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I'M WITH HER: YOUNG WOMEN CHANGING THE WORLD
Kids are mean. Kids are bullies. Kids are stubborn. Kids are honest. Kids are resilient. They aren't knocked around easily by life's curveballs. They might not have a diploma from high school or a master's degree, but they have great ideas. The imagination is their most powerful tool. An idea becomes a concept and grows into a solution. A silly thought can evolve into a respectable and impressive program that shapes communities and raises awareness. Small ideas, big questions, and an unbeatable "why not" attitude can create change. These are commendable young women that are all trying to solve a problem and advocate for change.
Thandiwe Chama was a teenage activist. She focused her energy on education and every child's right to learn. As a young girl, Chama would go to school in Zambia, until one day the school was forced to close. During this time education and resources were limited. Teachers at Chama's school died, due to the HIV/AIDS epidemic, forcing the school to close its doors indefinitely. Chama was 8 years old and took it upon herself to lead the rest of her class to another school. The school ultimately accepted Chama and her classmates even though there wasn't enough space. Chama persisted to use her voice and stand up for her and other children because she believed every child deserves an education. Her continuous efforts of activism have been heard. Chama was awarded the "2007 International Children's Peace Prize. Since then she has written books on educating children about HIV/AIDS and advocates for children's rights.
Maya Penn started influencing change before she was 10 years old. "Maya's ideas" was founded in 2008 when she was 8 years old. The purpose of the program was to design environmentally friendly clothing and accessories. The environment is Penn's purpose and therefore her designs are made from recyclable materials. Penn explains, "I always use old, vintage fabrics or organic bio-based materials like cotton. I use 100% organic cotton, hemp, and bamboo, as well as recycled vintage materials in creating my clothing and accessories." Along with her successful clothing line, she has also illustrated a couple of books for children and has written a book of her own about entrepreneurship and empowerment. In 2013 Penn launched a new environmental project called, "Maya's Ideas 4 The Planet". The initiative works to provide eco-friendly "pad kits" to young women of impoverished countries. Education is power and young women without access to these hygienic products miss school, fall behind and end up dropping out.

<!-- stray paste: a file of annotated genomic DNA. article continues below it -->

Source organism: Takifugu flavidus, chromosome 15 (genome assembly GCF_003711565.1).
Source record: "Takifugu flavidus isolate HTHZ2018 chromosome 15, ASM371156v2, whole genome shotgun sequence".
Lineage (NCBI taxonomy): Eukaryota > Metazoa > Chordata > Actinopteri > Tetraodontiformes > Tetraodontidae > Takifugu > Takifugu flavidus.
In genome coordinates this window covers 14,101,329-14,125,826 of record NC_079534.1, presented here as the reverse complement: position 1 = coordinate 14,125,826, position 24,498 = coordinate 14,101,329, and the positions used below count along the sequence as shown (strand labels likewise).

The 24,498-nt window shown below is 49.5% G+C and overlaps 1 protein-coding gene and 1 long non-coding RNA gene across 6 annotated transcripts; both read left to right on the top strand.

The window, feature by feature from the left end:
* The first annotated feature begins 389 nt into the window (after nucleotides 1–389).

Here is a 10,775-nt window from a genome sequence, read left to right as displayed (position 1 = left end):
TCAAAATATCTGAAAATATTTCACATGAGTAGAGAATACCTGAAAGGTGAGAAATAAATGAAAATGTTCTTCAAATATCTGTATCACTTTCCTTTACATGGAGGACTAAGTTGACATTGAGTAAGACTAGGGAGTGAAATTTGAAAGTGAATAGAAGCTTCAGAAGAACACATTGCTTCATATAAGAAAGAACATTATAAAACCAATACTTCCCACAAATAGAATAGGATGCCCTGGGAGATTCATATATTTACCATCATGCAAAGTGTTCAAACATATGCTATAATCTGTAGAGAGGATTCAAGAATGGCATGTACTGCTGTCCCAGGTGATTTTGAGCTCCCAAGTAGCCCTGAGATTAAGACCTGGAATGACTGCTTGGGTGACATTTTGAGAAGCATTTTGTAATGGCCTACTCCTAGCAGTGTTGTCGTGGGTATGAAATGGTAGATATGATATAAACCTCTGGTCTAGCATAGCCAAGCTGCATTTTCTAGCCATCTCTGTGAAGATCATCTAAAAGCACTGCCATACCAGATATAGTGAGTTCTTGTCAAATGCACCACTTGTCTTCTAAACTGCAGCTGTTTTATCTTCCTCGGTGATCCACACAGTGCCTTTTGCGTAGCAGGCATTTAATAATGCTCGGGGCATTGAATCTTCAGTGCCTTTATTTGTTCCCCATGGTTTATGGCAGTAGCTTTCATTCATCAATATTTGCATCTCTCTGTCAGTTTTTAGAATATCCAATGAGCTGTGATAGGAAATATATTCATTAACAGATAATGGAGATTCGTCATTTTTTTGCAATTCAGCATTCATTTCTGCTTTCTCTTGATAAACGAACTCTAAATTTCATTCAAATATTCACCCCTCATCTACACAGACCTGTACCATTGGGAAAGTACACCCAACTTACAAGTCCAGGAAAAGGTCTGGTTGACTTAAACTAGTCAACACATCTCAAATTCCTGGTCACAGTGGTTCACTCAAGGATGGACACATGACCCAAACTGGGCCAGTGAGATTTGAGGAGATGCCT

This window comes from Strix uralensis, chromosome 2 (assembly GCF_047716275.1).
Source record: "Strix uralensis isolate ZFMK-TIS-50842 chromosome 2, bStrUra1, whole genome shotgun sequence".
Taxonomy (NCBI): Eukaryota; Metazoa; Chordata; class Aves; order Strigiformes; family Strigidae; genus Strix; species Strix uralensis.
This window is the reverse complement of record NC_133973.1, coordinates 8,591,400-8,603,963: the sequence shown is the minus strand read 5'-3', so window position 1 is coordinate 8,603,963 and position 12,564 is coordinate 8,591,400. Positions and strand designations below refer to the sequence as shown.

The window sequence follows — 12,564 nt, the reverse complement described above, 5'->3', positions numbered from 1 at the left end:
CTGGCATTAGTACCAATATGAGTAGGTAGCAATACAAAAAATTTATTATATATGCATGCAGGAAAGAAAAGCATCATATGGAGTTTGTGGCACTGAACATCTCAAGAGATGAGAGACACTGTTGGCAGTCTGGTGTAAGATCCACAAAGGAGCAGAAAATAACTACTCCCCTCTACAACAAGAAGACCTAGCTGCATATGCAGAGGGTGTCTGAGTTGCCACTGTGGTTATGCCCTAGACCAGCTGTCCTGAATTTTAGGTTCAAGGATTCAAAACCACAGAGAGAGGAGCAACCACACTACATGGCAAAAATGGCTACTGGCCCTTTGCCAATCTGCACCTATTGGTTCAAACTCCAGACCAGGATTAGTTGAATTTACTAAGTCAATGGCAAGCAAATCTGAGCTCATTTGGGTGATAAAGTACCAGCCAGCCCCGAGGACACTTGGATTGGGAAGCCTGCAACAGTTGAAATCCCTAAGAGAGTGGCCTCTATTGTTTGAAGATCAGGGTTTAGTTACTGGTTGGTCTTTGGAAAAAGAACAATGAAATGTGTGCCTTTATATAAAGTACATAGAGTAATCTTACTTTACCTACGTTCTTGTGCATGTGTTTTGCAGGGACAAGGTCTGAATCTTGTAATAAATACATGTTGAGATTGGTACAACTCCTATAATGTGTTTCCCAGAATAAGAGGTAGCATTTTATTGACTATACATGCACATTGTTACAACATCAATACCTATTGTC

When it comes to body image, young girls have it rough. In recent years there has been a shift in the media. This shift has caused more and more ad campaigns to minimize editing tricks and for some eliminating photoshopped images altogether. Young girls are starting to see more females that are "real". They have freckles, dimples, or cellulite. This change in part is due to Julia Bluhm. Bluhm was a teenage ballerina and self-proclaimed feminist. Aware of the toxic pressure to look a certain way or to be thin, decided to protest. Bluhm created a petition with Change.org asking Seventeen magazine to include "one unaltered photo spread per month." The petition spread like wildfire and gathered over 84,000 signatures. "Seventeen" magazine agreed to the petition's terms and vowed to include a more diverse range of models. Bluhm proves that beauty is everywhere and in everyone.
Melati & Isabel Wijsen
Plastic products and other recyclable items aren't being recycled— they are getting stuck in the oceans. The Wijsen sisters were tired of swimming at the beach and getting attacked by plastic bags instead of seaweed. Together they launched their program "Bye Bye Plastic Bags" in an effort to eliminate single-use plastic. They created a petition and even used a trick from Gandhi. The girls who were both teenagers at the time went on a hunger strike. The motion caught so much attention that the girls met with the governor of Bali and discussed strategy for phasing out the plastic. While Bali isn't plastic free yet, the sisters continue to organize beach clean-ups, TED talks, and educating people about plastic and its harmful effect on the environment.
TGIF doesn't mean it's Friday for Cassandra Lin. For her, this phrase takes on a new meaning. Turning Grease Into Fuel (TGIF) is a program Lin and her classmates founded to recycle cooking oil used in restaurants. When Lin was in fifth grade the concept of climate change was introduced and caused a wave of panic and distress. Lin decided to act by researching ways that she could reduce the number of fossil fuels burned. By recycling used cooking oil, and converting it into bio-diesel the program has prevented approximately two million pounds of carbon dioxide from being released into the air. In 2012, Lin had 120 restaurants participating in TGIF. The project continues to expand past the borders of Rhode Island and into neighboring states.
Greta Thunberg is a name people have become familiar with. A young girl from Sweden that is sick of dancing with politicians, tired of negotiations, and exasperated that the responsibility has fallen on her generation to take the environment seriously. Thunberg has rallied support internationally as a public speaker, and environmental activist. What began as a weekly rally every Friday on the steps of Swedish Parliament, has grown into marches, and speeches across the world. As an activist, she strives to decrease her carbon footprint and influence change within society. Thunberg takes the environment seriously because it is her generation that will have to endure the repercussions of the older generations' reckless behavior.
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